This study reports that these markers were elevated in COVID-19 ICU patients compared to non-ICU patients with two of the markers being significantly correlated with mortality. The endothelial cells may well be damaged in COVID-19 patients by the virus and are therefore unable to regulate the biochemicals that are necessary in balancing normal clotting responses.
The effect of frailty on survival in patients with COVID-19
A study entitled ‘COVID-19 in Older PEople’ (COPE) was created in order to establish the prevalence of frailty in patients with COVID-19 who were admitted to hospital, and investigate its influence on mortality and duration of hospital stay. Frailty is defined as “a medical syndrome with multiple causes and contributors that is characterised by diminished strength, endurance, and reduced physiologic function that increases an individual’s vulnerability for developing increased dependency and/or death”.
The COPE study is a multicentre European observational cohort study conducted at 11 hospitals in the UK and Italy. Between 27 February and 28 April 2020, 1,564 patients with COVID-19 were enrolled with a median age of 74 years. (IQR 61-83). Frailty was associated with both mortality and time to discharge from hospital after adjustment for age, sex, smoking status, and other comorbidities, exhibiting worsening clinical outcome with increasing frailty. The researchers conclude that the use of a clinical frailty scale (CFS) could be a useful addition to clinical decision-making.
Cancer and COVID-19
There are at least two studies that have been designed to analyse the characteristics and outcomes of people with cancer who also have COVID-19. The first, the COVID-19 and Cancer Consortium (CCC19) looks at the experience of patients in the USA, Canada, and Spain and assesses the association between all-cause mortality within 30 days of diagnosis of COVID-19, and potential prognostic variables using logistic regression analyses, partially adjusted for age, sex, smoking status, and obesity. This team report that patients with cancer appear to be at increased risk of mortality and severe illness due to SARS-CoV-2 infection, regardless of whether they have active cancer, are on anticancer treatment, or both.
The second report which included patients in the UK is called the UK Coronavirus Cancer Monitoring Project (UKCCMP). This study adds that recent chemotherapy use in patients with cancer before SARS CoV-2 infection was not significantly associated with increased mortality. Additionally, this study identified that the phenotype of diagnosed COVID-19 disease in over half of cancer patients is mild, but death from COVID-19 in this cohort was observed in a substantial proportion of patients. This mortality is higher than that observed in the general non-cancer UK population and is mainly driven by age, gender, and comorbidities.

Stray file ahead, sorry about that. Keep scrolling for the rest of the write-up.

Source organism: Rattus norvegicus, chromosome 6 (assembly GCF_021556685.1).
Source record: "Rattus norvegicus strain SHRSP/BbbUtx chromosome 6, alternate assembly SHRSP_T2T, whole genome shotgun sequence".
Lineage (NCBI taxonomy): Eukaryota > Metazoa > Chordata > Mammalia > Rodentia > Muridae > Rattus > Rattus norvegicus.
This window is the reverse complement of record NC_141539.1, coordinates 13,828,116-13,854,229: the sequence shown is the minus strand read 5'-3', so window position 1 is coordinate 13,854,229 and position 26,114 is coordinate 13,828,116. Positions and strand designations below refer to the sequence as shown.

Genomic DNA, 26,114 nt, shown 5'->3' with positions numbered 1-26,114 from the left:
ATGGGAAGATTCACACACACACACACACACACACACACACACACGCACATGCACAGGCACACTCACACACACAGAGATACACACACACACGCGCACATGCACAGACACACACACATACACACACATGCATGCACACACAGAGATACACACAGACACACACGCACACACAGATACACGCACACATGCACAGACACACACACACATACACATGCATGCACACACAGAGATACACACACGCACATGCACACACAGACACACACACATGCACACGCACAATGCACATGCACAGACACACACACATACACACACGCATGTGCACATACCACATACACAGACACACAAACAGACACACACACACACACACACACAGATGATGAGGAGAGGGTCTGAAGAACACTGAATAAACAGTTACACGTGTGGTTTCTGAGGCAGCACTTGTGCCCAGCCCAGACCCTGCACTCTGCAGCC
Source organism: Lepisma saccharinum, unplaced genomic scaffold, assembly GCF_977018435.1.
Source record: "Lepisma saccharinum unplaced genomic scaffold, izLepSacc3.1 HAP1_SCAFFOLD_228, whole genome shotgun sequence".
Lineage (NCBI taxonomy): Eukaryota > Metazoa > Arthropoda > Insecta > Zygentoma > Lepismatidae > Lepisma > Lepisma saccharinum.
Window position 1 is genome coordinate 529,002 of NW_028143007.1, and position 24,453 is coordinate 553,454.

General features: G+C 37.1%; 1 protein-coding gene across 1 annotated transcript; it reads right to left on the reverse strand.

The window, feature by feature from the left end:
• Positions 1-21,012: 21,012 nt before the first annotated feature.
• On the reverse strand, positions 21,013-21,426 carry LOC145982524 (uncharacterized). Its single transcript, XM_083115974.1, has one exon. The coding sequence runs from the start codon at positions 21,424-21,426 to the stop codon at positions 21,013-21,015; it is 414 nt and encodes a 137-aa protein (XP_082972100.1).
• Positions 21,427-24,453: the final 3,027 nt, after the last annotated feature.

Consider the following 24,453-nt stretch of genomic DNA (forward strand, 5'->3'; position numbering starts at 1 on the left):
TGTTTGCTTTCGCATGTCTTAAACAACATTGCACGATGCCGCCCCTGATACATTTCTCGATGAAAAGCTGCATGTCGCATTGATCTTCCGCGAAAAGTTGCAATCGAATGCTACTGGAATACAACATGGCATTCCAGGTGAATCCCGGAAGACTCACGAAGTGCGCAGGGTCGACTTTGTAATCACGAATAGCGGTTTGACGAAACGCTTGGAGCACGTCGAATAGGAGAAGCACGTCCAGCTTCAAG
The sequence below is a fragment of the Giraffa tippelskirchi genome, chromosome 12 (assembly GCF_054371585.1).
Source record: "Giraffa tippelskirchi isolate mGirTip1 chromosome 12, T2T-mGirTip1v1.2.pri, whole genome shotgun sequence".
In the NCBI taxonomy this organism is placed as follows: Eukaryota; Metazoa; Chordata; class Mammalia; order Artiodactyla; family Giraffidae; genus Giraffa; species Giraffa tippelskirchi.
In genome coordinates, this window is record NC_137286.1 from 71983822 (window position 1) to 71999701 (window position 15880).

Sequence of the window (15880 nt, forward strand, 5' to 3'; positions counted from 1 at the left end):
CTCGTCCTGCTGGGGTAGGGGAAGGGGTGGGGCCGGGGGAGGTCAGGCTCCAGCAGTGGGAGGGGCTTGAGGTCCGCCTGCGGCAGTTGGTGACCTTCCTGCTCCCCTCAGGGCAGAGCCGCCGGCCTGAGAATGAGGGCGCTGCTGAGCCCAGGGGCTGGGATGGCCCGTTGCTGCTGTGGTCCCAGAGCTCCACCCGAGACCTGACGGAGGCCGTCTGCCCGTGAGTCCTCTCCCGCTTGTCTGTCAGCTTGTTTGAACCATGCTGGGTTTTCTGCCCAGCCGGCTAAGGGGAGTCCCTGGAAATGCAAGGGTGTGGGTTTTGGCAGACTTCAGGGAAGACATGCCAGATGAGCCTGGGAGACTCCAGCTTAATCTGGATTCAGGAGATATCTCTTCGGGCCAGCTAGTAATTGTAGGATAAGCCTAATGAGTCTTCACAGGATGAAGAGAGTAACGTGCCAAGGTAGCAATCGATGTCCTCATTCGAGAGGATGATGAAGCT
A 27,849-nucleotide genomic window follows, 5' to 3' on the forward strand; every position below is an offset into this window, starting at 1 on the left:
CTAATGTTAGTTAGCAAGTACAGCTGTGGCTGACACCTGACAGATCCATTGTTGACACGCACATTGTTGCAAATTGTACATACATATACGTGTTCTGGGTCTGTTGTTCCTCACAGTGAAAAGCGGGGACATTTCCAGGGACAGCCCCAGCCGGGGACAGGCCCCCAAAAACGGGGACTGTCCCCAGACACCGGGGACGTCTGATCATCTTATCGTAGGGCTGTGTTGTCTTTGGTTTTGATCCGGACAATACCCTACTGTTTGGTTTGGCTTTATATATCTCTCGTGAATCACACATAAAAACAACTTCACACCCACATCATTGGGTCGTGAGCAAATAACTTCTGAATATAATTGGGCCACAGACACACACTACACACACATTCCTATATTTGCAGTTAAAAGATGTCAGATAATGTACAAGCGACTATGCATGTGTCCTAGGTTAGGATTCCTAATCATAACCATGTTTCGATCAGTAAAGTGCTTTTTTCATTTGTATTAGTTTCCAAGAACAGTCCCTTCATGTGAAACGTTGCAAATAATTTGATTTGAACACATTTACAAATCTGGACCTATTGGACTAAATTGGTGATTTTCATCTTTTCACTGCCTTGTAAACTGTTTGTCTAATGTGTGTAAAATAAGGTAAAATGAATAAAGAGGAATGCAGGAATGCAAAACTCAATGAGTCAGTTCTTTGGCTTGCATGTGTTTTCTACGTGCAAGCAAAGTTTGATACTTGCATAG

Both studies are ongoing.
Digital tools against COVID-19
In the wake of the COVID-19 pandemic, there has been a surge in the development and deployment of digital public health technologies for pandemic management. Context-specific risks, cross-sectional issues, and ethical concerns are discussed in this excellent review . Flow modelling, proximity and contact tracing, quarantine compliance and symptom checkers are included and the authors propose a navigation aid to fill the ‘best-practice’ gap and provide immediate practical guidance by assisting involved decision-makers to work towards a coherently structured and iterative process.
Public Health England: Preliminary investigation into COVID-19 exceedances in Leicester: June 2020
This is a report by Public Health England, setting out the epidemiology of a COVID-19 outbreak in Leicester (which has led to a local reinstatement of lockdown provisions). Depending on how and where COVID-19 spreads after lockdown, this will presumably be the first in a series of reports into outbreaks of infection in particular geographic areas.
The report notes that 944 cases have been reported in Leicester over the last 14 days, significantly higher than the case rate in the remainder of the East Midlands and England as a whole. Because the proportion of tests returning positive is rising, this is suggestive of a genuine increase in numbers of new infections, rather than an artefact of increasing test rates.
The reason for the outbreak in Leicester is currently unclear, and the majority of recent infections are amongst people aged 18 to 65.
The manufacturers of a nearly 20-year-old tech product appear to be emerging as an unlikely beneficiary of the lockdown – with people spending more time at home, the Roomba has seen a resurgence in sales, with iRobot expecting to report much stronger earnings than previously predicted .
3 July 2020